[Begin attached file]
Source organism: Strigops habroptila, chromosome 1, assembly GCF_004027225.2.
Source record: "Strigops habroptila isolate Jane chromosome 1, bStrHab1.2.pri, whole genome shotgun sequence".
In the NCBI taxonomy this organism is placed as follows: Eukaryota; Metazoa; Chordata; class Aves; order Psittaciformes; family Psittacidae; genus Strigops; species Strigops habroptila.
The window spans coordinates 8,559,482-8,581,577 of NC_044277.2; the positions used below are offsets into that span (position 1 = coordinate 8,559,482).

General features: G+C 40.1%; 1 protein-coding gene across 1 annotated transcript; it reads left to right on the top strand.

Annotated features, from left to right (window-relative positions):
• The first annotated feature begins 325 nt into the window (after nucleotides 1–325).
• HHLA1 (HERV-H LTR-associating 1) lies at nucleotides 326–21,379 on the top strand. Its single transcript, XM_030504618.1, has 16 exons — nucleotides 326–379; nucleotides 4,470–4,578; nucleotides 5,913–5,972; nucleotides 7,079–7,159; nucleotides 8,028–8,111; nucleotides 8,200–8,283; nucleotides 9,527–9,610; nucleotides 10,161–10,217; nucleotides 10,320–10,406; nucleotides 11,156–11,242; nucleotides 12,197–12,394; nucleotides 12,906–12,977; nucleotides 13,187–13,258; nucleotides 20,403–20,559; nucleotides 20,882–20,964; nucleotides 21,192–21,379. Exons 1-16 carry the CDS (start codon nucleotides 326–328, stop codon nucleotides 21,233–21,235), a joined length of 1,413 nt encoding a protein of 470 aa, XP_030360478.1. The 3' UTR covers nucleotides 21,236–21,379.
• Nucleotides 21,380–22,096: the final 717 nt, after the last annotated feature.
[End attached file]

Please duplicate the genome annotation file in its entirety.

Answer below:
Source organism: Strigops habroptila, chromosome 1, assembly GCF_004027225.2.
Source record: "Strigops habroptila isolate Jane chromosome 1, bStrHab1.2.pri, whole genome shotgun sequence".
In the NCBI taxonomy this organism is placed as follows: Eukaryota; Metazoa; Chordata; class Aves; order Psittaciformes; family Psittacidae; genus Strigops; species Strigops habroptila.
The window spans coordinates 8,559,482-8,581,577 of NC_044277.2; the positions used below are offsets into that span (position 1 = coordinate 8,559,482).

General features: G+C 40.1%; 1 protein-coding gene across 1 annotated transcript; it reads left to right on the top strand.

Annotated features, from left to right (window-relative positions):
• The first annotated feature begins 325 nt into the window (after nucleotides 1–325).
• HHLA1 (HERV-H LTR-associating 1) lies at nucleotides 326–21,379 on the top strand. Its single transcript, XM_030504618.1, has 16 exons — nucleotides 326–379; nucleotides 4,470–4,578; nucleotides 5,913–5,972; nucleotides 7,079–7,159; nucleotides 8,028–8,111; nucleotides 8,200–8,283; nucleotides 9,527–9,610; nucleotides 10,161–10,217; nucleotides 10,320–10,406; nucleotides 11,156–11,242; nucleotides 12,197–12,394; nucleotides 12,906–12,977; nucleotides 13,187–13,258; nucleotides 20,403–20,559; nucleotides 20,882–20,964; nucleotides 21,192–21,379. Exons 1-16 carry the CDS (start codon nucleotides 326–328, stop codon nucleotides 21,233–21,235), a joined length of 1,413 nt encoding a protein of 470 aa, XP_030360478.1. The 3' UTR covers nucleotides 21,236–21,379.
• Nucleotides 21,380–22,096: the final 717 nt, after the last annotated feature.